The legal requirements of buying a home
Buying a home is an exciting time but there are some legal requirements you should be aware of. Knowing these before the buying process will help you a great deal and assist you with being more organised:
Contract of Sale
The Contract of Sale is the document which once signed, confirms the sale of the property. It can also be used by potential buyers when they submit an offer through a private treaty sale.
The Contract of Sale includes:
- Details of the property
- Names of the seller (vendor) and buyer
- Details of the real estate agent and legal representatives involved (buyer and seller)
- The price
- The deposit required
- The settlement period and balance owing at settlement
- Any special conditions such as ‘subject to building inspection’ or ‘subject to finance’
The Section 32 is provided by the seller to an intending buyer. It outlines certain information that vendors are required to provide prior to the Contact of Sale being signed.
The Section 32 is a legally binding document and must be factual and accurate. It typically contains the following information but this may change depending on the type of property and requirements
The property’s title.
- Zonings and any planning information.
- Declarations (e.g. if the property is in a flood prone area).
- Any outgoings, such as rates.
The Section 32 does not include any information about condition of buildings so you should also consider getting independent advice and obtain a building and/or pest inspection from a qualified inspector.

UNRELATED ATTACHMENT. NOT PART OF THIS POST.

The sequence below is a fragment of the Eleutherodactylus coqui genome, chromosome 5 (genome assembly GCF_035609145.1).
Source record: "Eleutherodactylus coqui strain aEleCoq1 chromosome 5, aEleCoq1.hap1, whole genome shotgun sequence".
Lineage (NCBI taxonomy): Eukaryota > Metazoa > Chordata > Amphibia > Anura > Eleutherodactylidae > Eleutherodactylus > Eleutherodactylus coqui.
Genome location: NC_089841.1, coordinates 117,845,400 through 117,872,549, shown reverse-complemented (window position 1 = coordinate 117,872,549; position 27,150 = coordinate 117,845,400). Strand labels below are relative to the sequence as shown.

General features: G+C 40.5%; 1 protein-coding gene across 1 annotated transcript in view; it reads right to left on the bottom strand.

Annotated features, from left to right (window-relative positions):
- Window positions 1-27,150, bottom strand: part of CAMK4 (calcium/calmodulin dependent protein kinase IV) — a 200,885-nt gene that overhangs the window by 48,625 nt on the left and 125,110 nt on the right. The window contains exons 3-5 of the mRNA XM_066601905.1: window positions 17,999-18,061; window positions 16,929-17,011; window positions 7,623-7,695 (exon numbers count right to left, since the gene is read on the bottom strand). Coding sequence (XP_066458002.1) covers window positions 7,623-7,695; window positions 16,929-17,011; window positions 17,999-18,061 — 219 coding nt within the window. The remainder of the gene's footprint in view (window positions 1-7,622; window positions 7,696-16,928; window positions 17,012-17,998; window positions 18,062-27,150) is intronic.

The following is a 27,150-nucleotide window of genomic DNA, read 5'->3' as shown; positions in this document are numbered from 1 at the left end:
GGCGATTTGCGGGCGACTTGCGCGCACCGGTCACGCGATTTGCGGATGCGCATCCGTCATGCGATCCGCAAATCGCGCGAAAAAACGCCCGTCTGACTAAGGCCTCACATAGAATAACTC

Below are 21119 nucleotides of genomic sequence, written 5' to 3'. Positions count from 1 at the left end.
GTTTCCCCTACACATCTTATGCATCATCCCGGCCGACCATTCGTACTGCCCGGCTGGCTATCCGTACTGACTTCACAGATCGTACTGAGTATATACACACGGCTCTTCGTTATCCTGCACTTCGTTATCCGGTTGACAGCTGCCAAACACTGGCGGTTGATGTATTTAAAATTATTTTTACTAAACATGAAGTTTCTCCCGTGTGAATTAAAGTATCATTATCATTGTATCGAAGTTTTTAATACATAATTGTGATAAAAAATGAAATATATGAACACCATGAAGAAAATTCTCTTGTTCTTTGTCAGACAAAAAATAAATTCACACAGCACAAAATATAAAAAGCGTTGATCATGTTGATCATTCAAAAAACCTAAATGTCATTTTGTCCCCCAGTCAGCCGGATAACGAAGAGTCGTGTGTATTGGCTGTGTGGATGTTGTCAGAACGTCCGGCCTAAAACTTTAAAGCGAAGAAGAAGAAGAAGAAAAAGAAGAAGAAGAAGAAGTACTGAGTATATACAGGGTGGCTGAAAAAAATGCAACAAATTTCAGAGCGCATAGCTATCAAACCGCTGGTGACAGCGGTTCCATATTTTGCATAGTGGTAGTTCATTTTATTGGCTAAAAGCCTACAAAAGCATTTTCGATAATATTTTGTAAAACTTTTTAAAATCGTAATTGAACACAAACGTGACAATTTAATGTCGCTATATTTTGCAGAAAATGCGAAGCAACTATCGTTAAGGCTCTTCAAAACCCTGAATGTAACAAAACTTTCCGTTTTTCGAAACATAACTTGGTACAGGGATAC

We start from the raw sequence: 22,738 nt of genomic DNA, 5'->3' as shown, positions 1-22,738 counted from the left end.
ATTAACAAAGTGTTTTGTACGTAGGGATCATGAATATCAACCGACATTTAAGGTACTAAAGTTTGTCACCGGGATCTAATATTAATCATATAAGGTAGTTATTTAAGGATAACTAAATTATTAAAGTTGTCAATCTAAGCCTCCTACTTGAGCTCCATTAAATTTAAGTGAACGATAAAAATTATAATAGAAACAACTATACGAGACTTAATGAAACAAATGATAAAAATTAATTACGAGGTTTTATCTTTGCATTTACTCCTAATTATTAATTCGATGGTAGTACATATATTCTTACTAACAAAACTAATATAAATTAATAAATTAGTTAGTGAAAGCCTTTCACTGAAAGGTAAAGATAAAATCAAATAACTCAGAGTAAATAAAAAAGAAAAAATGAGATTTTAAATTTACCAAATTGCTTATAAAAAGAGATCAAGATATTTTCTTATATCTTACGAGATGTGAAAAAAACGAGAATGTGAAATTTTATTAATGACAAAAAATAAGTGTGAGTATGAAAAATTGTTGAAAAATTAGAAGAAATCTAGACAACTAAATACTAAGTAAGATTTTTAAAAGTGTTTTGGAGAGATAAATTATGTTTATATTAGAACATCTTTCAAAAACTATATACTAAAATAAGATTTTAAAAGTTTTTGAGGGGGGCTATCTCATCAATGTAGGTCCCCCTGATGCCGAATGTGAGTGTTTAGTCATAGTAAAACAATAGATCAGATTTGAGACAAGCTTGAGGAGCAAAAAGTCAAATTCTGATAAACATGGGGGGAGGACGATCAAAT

What’s the difference between a Solicitor and a Conveyancer?
When a property changes hands the process is called ‘conveyancing’. Conveyancing can be managed by a solicitor or a conveyancer.
Conveyancers specialise in conveyancing work, whereas solicitors can assist with conveyancing and also have broader knowledge of the law in general, which means that they can advise you on issues in addition to the conveyancing.
Solicitors can be more expensive than conveyancers, given their broader legal knowledge and expertise. You should consider your situation and the complexity of the purchase when deciding between a conveyancer and a solicitor.
Joint Proprietors vs Tenants in Common
When you sign your Contract of Sale, if you are purchasing the property with somebody else, you will be asked to specify whether you are ‘Joint Proprietors’ or ‘Tenants in Common’.
In a Joint Proprietor situation, if one owner dies, ownership of the property will automatically transfer to the survivor(s). However, Tenants in Common hold shares (equally or otherwise) in the property and each has the right to dispose of their interest as they desire.
These are just some legal requirements of buying a house. Being aware of these will make your buying process smoother and ensure you avoid any nasty surprises!